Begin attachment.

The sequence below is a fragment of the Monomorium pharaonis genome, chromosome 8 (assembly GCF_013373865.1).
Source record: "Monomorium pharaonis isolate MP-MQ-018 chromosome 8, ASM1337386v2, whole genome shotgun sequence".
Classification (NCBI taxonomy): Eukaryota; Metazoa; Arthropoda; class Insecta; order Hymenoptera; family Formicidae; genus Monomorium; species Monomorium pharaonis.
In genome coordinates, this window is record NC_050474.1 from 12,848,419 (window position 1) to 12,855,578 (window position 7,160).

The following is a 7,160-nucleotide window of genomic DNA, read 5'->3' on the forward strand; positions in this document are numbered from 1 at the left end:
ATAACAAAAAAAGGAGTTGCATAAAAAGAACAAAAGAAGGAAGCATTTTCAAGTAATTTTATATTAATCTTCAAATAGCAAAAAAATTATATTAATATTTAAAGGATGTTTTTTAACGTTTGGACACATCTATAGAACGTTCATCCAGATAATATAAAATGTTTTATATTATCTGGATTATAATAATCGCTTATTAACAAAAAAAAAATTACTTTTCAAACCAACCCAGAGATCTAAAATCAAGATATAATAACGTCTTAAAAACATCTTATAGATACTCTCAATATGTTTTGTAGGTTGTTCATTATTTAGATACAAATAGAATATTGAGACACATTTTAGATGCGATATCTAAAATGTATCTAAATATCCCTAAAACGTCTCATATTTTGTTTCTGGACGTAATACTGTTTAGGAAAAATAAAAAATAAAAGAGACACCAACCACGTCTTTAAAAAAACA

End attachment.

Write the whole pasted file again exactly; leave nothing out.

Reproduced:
The sequence below is a fragment of the Monomorium pharaonis genome, chromosome 8 (assembly GCF_013373865.1).
Source record: "Monomorium pharaonis isolate MP-MQ-018 chromosome 8, ASM1337386v2, whole genome shotgun sequence".
Classification (NCBI taxonomy): Eukaryota; Metazoa; Arthropoda; class Insecta; order Hymenoptera; family Formicidae; genus Monomorium; species Monomorium pharaonis.
In genome coordinates, this window is record NC_050474.1 from 12,848,419 (window position 1) to 12,855,578 (window position 7,160).

The following is a 7,160-nucleotide window of genomic DNA, read 5'->3' on the forward strand; positions in this document are numbered from 1 at the left end:
ATAACAAAAAAAGGAGTTGCATAAAAAGAACAAAAGAAGGAAGCATTTTCAAGTAATTTTATATTAATCTTCAAATAGCAAAAAAATTATATTAATATTTAAAGGATGTTTTTTAACGTTTGGACACATCTATAGAACGTTCATCCAGATAATATAAAATGTTTTATATTATCTGGATTATAATAATCGCTTATTAACAAAAAAAAAATTACTTTTCAAACCAACCCAGAGATCTAAAATCAAGATATAATAACGTCTTAAAAACATCTTATAGATACTCTCAATATGTTTTGTAGGTTGTTCATTATTTAGATACAAATAGAATATTGAGACACATTTTAGATGCGATATCTAAAATGTATCTAAATATCCCTAAAACGTCTCATATTTTGTTTCTGGACGTAATACTGTTTAGGAAAAATAAAAAATAAAAGAGACACCAACCACGTCTTTAAAAAAACA